TCHAIKOVSKY Swan Lake • Neeme Järvi, cond; James Ehnes (vn); Bergen PO • CHANDOS 5124(2) (2 SACDs: 154:41)
As has been noted in previous reviews of recordings of Tchaikovsky’s “complete” Swan Lake, there may well be as many different versions of the score as there have been productions of it. The problem is that Swan Lake is both the earliest (1875–1876) and the longest of the composer’s three great ballets, andRead more it has had so many cooks adding their own ingredients, removing others, and generally revising the recipe that no one can say for sure what made up the original soufflé.
The generally known and accepted facts are these: The ballet, with original choreography by Julius Reisinger, was staged for the first time in February, 1877 by the Bolshoi Ballet at Moscow’s Bolshoi Theater. It was not well received; audience and critics alike felt it was too long and convoluted, its music too heavy, and its libretto, adapted from a story by a German author, an affront to Russian sensibilities. And thus began the tinkering and tampering. By the time the work was revived in 1895 by the Imperial Ballet at St. Petersburg’s Mariinsky Theater there was new choreography by Marius Petipa and Lev Ivanov, along with major musical revisions to the score by the Imperial Theater’s conductor and composer, Riccardo Drigo. It should be noted that by the time of the 1895 revival, Tchaikovsky was dead and had no hand in the new performing version. Tchaikovsky and Drigo had worked together previously, but according to accounts, they didn’t agree on much of anything and their relationship was strained.
The upshot of all this is that there is no definitive Swan Lake. It was no longer a ballet by one composer, but rather a group effort; and you know the saying about a camel being a horse designed by a committee. It’s important to bear this in mind when considering the various recordings of Swan Lake that claim to be complete, for the drastic differences in timings cannot be explained by mere tempo differences alone. There have to be other factors involved, such as omission of some movements, cuts to others, and/or reliance on differing versions/editions. Let’s look at the timings of several well-known recordings, sorted in order by duration.
St. Petersburg Mariinsky O
St. Louis SO
Russian National O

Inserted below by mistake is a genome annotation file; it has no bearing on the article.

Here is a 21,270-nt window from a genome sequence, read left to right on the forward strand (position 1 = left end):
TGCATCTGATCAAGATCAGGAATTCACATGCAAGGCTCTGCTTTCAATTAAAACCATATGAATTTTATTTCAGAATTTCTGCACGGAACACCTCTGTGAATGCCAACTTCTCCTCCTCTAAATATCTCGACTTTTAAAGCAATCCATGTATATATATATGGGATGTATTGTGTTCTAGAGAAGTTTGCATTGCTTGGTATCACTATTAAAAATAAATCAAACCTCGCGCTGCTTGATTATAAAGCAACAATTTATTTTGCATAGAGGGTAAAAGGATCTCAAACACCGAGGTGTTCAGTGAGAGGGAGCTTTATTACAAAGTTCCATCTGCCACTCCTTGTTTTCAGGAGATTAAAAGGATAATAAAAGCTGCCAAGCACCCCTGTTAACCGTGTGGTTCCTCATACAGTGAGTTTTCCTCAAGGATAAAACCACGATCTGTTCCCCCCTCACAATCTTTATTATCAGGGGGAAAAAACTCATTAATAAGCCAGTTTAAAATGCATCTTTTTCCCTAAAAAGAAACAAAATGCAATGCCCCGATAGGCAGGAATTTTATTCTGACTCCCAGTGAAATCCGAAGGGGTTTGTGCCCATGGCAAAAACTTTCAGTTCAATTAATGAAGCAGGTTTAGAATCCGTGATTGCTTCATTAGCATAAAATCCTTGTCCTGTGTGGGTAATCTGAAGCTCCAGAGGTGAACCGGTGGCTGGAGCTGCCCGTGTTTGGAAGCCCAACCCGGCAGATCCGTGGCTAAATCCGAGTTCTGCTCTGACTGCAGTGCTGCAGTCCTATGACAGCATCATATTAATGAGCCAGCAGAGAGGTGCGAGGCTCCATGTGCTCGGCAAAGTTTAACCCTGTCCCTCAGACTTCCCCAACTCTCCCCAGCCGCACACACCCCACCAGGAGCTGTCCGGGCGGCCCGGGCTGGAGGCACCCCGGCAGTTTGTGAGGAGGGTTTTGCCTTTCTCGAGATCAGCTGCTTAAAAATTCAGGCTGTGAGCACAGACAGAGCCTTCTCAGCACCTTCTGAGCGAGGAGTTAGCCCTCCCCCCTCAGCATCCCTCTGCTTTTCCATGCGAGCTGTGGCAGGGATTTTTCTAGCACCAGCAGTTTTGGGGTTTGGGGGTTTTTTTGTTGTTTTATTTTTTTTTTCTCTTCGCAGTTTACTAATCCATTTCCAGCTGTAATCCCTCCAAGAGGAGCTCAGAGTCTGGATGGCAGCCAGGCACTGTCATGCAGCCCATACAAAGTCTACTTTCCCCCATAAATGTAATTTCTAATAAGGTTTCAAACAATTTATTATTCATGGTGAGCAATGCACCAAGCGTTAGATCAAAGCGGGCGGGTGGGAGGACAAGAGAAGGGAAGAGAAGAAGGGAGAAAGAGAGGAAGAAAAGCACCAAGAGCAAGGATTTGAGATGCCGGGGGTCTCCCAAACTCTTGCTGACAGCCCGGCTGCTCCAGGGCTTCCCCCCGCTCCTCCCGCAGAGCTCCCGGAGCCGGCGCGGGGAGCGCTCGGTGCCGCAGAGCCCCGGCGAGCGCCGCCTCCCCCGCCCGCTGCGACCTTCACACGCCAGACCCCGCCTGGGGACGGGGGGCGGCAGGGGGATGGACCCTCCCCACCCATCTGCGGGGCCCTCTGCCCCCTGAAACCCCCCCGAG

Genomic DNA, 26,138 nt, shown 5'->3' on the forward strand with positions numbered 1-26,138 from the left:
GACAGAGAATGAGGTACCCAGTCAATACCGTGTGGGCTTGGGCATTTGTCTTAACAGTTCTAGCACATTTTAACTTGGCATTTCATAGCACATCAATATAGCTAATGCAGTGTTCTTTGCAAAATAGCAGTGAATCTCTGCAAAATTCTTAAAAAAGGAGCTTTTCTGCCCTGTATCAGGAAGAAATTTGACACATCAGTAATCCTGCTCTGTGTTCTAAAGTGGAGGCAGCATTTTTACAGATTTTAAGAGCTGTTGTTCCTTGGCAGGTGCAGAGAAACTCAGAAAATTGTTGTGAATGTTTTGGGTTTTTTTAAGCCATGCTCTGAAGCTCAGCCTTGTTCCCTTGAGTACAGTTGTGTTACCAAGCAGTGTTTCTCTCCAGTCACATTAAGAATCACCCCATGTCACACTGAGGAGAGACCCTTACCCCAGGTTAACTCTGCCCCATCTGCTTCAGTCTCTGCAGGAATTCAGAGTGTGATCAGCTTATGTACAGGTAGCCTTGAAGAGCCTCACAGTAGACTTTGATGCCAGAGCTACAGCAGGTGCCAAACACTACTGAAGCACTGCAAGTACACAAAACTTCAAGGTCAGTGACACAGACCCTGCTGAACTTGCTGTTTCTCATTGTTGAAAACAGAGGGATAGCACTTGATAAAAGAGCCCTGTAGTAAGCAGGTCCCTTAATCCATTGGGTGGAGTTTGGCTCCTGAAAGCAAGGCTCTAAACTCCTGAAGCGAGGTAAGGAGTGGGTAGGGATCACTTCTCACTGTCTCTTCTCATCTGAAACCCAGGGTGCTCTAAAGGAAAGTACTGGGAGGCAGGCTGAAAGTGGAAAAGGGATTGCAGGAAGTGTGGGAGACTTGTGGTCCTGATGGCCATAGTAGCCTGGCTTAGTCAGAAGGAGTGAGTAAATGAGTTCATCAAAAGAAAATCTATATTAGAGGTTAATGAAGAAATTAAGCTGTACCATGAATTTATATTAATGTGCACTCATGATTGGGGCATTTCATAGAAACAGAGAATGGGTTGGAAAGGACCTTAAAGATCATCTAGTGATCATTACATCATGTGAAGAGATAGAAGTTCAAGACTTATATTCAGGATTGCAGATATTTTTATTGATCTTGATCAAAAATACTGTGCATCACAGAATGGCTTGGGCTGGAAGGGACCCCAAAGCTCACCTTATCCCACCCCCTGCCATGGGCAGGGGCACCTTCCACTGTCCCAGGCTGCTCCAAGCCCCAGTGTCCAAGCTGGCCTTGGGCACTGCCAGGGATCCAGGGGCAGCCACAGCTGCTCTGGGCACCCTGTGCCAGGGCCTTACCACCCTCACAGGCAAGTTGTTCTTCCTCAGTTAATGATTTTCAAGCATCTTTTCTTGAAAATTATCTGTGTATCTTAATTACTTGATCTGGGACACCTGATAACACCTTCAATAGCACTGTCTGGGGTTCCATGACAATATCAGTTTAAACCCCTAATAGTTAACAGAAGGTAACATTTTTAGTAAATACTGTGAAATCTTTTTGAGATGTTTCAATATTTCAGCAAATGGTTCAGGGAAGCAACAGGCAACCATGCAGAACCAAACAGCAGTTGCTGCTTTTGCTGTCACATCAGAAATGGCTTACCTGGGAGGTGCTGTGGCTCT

Russian State SO
Michael Tilson Thomas
Royal Opera House O
Right off the bat, I need to offer a disclaimer: My personal familiarity with the above-listed recordings is limited to only four of them—Gergiev, Pletnev, Yablonsky, and now this new one by Järvi. Of the four, Gergiev’s version is the worst in terms of the hatchet job it does on the score. Movements are reordered—for example, the act I Waltz has been moved to act III and its ending abridged—and it’s full of egregious cuts—some 40 minutes of music are sacrificed. Gergiev’s Swan Lake is presumptively based on the Mariinsky performing version; i.e., the above-mentioned Drigo edition prepared for the 1895 St. Petersburg revival.
Looking at Pletnev’s timing of 142:52 vs. Yablonsky’s 148:58 and Järvi’s 154:41, it seems pretty obvious that that while tempo differences over the course of two and a half hours could account for the difference of approximately six minutes between Pletnev and Yablonsky and, in turn, between Yablonsky and Järvi, they’re unlikely to be the cause of the approximately 12-minute difference between Pletnev and Järvi.
Upon closer examination of all three recordings, what I found was that Yablonsky and Järvi both include two often dropped numbers from act III, the Pas de deux that was written after the fact specifically for Anna Sobeshchanskaya, and the “Danse Russe,” added specifically for Pelageya Karpakova. Pletnev omits these two additions, as do a number of others. Whether they should be included or not is a rather complex question.
Ballerinas of the day were not much different from their opera diva counterparts in terms of their egos. They had no shame when it came to demanding custom cadenzas to show off their voices or, in the case of danseuses, their fancy footwork and frilly tutus. The story surrounding Sobeshchanskaya and her Pas de deux is especially messy and borders on scandal. Originally picked to dance the lead role of Odette (the Swan) for the 1877 premiere, Sobeshchanskaya was ignominiously dropped from the cast at the last minute when a high-placed government official with whom she’d had a dalliance accused her of having taken expensive jewelry from him and then pawned it when she married a fellow danseur. On the spur of the moment, she was replaced by Pelageya Karpakova. Sobeshchanskaya survived the indignity and went on to dance the title role when the ballet was staged again a month later with no greater success than at its premiere.
But the intrigue didn’t end there. The ballerina made no bones about the fact that she hated both the choreography and the music, and so off she went to St. Petersburg, where she engaged Petipa to choreograph a new Pas de deux for her that would replace the third act’s Grand pas. Petipa complied and choreographed the new number to music, not by Tchaikovsky, but by Ludwig Minkus, the Imperial Ballet’s composer in residence.